Well another week brings more economic bad news. Recession seems inevitable, so I figure it might be a good time to try and work out what it means for the CRM industry. Anyway these are my thoughts:
Firstly, you’d figure that people are going to spend a lot less on buying new CRM systems. For those that do decide to invest, then the decision making process is I suspect going to be longer, more complex, more competitive, with considerably more focus on the business case. CRM vendors take note; how you sell software will have to change. I think there will be a shift in thinking from ‘which CRM software do we choose?’ to ‘is this really going to give us a major payback in the short term?’
The market will consolidate. Pre-dot com bust, there were a large number of on-premise CRM vendors, post dot com bust the market consolidated dramatically. Then Salesforce.com came along and did a stellar of marketing themselves, and was soon followed by a wave of me-too software as a service (SAAS) CRM vendors. Some; probably many, possibly most, won’t survive.
I’m not sure on the on-premise CRM side there’s that much left to consolidate in terms of technologies, however the value added reseller (VAR) network that support technologies like Goldmine, Microsoft CRM, Sage CRM, SalesLogix, will struggle. These applications developed by the likes of Sage, Microsoft, and FrontRange are sold and supported more or less exclusively through a network of resellers. These resellers are generally small, typically turning over around £1 Million, and are rather more susceptible to the vagaries of the economy.
Even if your VAR survives the down-turn – and many won’t – it doesn’t mean you (as the owner of a VAR supplied CRM system) are going to escape the impact. As these businesses look to trim costs, the quality of the service may be impacted, and I suspect many VAR’s will cut back the portfolio of products they support. There’s been something of a trend in recent years towards VAR’s supporting multiple CRM products, and I suspect that in tougher economic times there will be a trend back to focusing on the core business, which may leave many clients effectively orphaned.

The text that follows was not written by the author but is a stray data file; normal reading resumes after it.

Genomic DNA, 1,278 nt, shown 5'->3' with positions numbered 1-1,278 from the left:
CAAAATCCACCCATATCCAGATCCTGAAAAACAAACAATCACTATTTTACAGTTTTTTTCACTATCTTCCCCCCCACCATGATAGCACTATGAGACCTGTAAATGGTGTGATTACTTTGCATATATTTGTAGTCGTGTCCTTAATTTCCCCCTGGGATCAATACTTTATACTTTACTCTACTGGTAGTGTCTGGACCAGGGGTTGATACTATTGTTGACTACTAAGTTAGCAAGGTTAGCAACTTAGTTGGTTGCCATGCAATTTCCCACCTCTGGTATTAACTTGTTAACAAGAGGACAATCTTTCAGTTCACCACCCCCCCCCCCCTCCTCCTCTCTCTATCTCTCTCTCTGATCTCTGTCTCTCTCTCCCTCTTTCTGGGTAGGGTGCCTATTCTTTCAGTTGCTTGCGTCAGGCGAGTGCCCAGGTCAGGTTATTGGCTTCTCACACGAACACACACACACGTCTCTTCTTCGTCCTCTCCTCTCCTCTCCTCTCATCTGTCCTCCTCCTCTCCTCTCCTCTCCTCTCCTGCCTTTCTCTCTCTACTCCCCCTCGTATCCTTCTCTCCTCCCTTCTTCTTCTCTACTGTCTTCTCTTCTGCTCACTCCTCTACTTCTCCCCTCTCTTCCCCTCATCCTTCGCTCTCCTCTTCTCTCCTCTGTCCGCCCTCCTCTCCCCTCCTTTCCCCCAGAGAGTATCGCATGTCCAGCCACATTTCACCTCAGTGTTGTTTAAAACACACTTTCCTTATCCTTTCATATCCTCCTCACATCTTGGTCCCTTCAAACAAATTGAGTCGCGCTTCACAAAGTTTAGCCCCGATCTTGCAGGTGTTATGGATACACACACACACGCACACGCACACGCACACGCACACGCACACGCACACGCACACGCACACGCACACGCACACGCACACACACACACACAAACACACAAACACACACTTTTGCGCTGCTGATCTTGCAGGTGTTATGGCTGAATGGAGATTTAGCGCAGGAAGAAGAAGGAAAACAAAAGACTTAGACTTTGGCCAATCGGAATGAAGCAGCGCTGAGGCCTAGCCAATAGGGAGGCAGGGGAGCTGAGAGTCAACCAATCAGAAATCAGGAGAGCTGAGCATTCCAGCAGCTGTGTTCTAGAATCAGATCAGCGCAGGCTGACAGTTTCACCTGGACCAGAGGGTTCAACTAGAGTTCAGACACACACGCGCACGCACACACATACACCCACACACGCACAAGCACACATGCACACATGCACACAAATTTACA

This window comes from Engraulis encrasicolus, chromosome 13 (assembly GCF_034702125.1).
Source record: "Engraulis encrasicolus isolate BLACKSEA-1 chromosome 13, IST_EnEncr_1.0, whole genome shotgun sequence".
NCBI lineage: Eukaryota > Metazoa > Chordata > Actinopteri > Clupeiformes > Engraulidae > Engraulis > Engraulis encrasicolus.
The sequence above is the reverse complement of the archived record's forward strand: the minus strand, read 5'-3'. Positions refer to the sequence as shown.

That said, even if your VAR or on-premise technology provider goes out of business, disruptive as this may be, at least you will still have a working system and you can look to make alternative arrangements at your leisure. If your SAAS provider goes bust there’s a big question as to whether you will have access to your own data, and even if you do manage to extract it before the lights go off, what are you going to be able to do with it?
The irony is that the better use you make of CRM technology, and the more it underpins the performance of your business, the more vulnerable you are to disruptions in the performance of your CRM vendor. Ultimately CRM vendor failures may in turn result in some of their customers failing too.
With less money being spent on new technology, I suspect firms will look harder at what they already have. There’s a considerable amount of underused CRM software out there, and considerable scope for companies to rationalise. All vendors will be hit by this, but in this respect I think SAAS vendors are particularly vulnerable. If you’ve purchased on-premise software it’s largely a sunk cost, with SAAS it’s ongoing expenditure, which, subject to contractual terms, can be terminated as required.
If vendors do decide to ditch software, I suspect the open source vendors will be key beneficiaries. The software may not be as feature rich, but then if you are one of those companies which for one reason (and it may be for very good reasons) or another are never going to use CRM technology well, it’s not going to make a huge difference anyway, so you might as well go for the low/no cost option.
On the other hand, for those who do decide to keep what they have, I believe there will be considerably more focus on wringing value from their investment. Perhaps this will finally mean the point that I’ve been banging on about for several years now, that CRM success is based on process, people, and technology, not technology alone, may finally hit home. In the absence of funds to lavish on new technology I expect the emphasis to shift to re-implementing existing technology in way that does add value.
There’s no doubt we’re heading for ‘interesting times’, but perhaps it will teach us an invaluable lesson along the way – the art of extracting value from technology.